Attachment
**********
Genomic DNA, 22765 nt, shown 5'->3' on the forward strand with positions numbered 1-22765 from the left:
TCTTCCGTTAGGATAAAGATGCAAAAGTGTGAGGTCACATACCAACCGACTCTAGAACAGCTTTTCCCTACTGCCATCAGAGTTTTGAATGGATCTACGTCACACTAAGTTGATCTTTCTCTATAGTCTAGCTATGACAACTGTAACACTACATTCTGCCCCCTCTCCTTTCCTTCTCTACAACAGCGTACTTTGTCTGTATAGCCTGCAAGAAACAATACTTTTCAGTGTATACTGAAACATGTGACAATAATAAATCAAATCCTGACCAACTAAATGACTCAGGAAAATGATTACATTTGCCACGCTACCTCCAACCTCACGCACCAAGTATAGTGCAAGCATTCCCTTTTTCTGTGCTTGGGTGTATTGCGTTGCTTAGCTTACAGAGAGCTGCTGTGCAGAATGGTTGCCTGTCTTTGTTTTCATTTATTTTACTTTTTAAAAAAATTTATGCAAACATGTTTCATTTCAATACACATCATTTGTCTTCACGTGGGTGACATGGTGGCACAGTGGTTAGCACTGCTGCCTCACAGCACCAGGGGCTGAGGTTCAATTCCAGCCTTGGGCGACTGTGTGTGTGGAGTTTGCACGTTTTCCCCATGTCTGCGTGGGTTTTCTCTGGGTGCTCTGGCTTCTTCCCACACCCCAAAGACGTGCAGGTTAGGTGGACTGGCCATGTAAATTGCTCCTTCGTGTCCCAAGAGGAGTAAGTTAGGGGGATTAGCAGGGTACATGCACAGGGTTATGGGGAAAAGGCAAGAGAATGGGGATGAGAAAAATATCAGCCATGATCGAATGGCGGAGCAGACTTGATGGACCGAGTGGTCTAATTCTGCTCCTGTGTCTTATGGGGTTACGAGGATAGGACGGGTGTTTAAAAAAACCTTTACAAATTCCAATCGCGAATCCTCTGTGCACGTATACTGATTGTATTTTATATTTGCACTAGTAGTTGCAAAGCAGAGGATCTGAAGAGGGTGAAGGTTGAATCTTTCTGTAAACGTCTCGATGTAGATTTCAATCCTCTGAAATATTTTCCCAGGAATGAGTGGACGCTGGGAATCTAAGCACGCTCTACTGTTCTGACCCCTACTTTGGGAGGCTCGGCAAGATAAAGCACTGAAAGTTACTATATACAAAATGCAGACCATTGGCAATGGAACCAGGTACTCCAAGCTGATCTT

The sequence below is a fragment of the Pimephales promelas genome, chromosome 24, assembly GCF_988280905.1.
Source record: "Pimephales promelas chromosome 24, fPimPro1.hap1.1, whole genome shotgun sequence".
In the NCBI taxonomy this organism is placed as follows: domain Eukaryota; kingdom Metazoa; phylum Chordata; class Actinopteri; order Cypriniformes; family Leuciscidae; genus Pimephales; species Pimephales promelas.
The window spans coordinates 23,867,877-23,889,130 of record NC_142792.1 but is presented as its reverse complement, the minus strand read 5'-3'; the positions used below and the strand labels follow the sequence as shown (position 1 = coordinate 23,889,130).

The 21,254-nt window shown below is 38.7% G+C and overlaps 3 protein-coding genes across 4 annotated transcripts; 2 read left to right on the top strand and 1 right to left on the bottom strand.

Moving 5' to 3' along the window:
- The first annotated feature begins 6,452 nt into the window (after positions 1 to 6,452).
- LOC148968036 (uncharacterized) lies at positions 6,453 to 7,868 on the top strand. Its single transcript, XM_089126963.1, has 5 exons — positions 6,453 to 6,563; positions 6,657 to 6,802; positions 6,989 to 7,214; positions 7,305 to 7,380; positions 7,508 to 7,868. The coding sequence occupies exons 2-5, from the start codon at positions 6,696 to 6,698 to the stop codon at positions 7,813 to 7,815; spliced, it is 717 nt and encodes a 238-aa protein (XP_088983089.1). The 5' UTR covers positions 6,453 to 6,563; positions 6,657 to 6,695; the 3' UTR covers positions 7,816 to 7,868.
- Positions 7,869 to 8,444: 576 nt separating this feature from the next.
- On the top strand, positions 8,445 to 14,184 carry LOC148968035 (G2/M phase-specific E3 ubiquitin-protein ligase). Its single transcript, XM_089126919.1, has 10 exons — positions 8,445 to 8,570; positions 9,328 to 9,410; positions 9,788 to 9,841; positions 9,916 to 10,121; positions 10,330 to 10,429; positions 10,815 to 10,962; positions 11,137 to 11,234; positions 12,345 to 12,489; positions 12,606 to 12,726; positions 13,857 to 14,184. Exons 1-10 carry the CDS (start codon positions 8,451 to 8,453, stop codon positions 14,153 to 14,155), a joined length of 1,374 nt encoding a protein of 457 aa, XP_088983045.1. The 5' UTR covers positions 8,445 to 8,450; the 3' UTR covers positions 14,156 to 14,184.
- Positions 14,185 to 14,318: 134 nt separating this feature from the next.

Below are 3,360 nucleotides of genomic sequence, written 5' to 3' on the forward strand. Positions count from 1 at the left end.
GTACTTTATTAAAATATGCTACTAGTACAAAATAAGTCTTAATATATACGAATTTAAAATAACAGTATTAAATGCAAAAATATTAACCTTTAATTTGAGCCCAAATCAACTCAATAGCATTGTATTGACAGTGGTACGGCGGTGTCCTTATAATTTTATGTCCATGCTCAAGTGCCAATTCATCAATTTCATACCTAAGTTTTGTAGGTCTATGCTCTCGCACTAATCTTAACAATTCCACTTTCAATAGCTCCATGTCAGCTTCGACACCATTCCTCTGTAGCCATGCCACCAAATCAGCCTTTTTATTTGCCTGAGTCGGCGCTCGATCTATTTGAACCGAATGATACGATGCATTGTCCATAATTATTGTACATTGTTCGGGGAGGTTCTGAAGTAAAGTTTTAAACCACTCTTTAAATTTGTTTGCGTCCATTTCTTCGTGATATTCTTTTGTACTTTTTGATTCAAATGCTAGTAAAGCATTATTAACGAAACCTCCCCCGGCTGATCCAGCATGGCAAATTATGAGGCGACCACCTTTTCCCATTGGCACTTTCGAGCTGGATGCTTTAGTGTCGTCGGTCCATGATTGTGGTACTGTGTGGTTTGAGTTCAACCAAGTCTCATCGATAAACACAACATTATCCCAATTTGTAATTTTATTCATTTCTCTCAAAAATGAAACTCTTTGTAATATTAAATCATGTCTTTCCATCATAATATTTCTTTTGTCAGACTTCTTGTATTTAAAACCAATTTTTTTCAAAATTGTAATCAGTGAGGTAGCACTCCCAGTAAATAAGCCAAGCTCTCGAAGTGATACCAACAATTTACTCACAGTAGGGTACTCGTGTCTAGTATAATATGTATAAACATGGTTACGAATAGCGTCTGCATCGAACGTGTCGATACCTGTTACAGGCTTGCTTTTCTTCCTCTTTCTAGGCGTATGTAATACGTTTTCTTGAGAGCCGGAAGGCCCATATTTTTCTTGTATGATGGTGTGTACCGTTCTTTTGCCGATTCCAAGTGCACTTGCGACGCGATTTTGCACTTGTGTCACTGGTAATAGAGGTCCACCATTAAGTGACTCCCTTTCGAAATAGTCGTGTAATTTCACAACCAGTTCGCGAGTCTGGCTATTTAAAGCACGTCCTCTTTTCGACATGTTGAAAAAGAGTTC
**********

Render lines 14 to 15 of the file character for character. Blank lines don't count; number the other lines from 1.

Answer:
Below are 3,360 nucleotides of genomic sequence, written 5' to 3' on the forward strand. Positions count from 1 at the left end.
GTACTTTATTAAAATATGCTACTAGTACAAAATAAGTCTTAATATATACGAATTTAAAATAACAGTATTAAATGCAAAAATATTAACCTTTAATTTGAGCCCAAATCAACTCAATAGCATTGTATTGACAGTGGTACGGCGGTGTCCTTATAATTTTATGTCCATGCTCAAGTGCCAATTCATCAATTTCATACCTAAGTTTTGTAGGTCTATGCTCTCGCACTAATCTTAACAATTCCACTTTCAATAGCTCCATGTCAGCTTCGACACCATTCCTCTGTAGCCATGCCACCAAATCAGCCTTTTTATTTGCCTGAGTCGGCGCTCGATCTATTTGAACCGAATGATACGATGCATTGTCCATAATTATTGTACATTGTTCGGGGAGGTTCTGAAGTAAAGTTTTAAACCACTCTTTAAATTTGTTTGCGTCCATTTCTTCGTGATATTCTTTTGTACTTTTTGATTCAAATGCTAGTAAAGCATTATTAACGAAACCTCCCCCGGCTGATCCAGCATGGCAAATTATGAGGCGACCACCTTTTCCCATTGGCACTTTCGAGCTGGATGCTTTAGTGTCGTCGGTCCATGATTGTGGTACTGTGTGGTTTGAGTTCAACCAAGTCTCATCGATAAACACAACATTATCCCAATTTGTAATTTTATTCATTTCTCTCAAAAATGAAACTCTTTGTAATATTAAATCATGTCTTTCCATCATAATATTTCTTTTGTCAGACTTCTTGTATTTAAAACCAATTTTTTTCAAAATTGTAATCAGTGAGGTAGCACTCCCAGTAAATAAGCCAAGCTCTCGAAGTGATACCAACAATTTACTCACAGTAGGGTACTCGTGTCTAGTATAATATGTATAAACATGGTTACGAATAGCGTCTGCATCGAACGTGTCGATACCTGTTACAGGCTTGCTTTTCTTCCTCTTTCTAGGCGTATGTAATACGTTTTCTTGAGAGCCGGAAGGCCCATATTTTTCTTGTATGATGGTGTGTACCGTTCTTTTGCCGATTCCAAGTGCACTTGCGACGCGATTTTGCACTTGTGTCACTGGTAATAGAGGTCCACCATTAAGTGACTCCCTTTCGAAATAGTCGTGTAATTTCACAACCAGTTCGCGAGTCTGGCTATTTAAAGCACGTCCTCTTTTCGACATGTTGAAAAAGAGTTC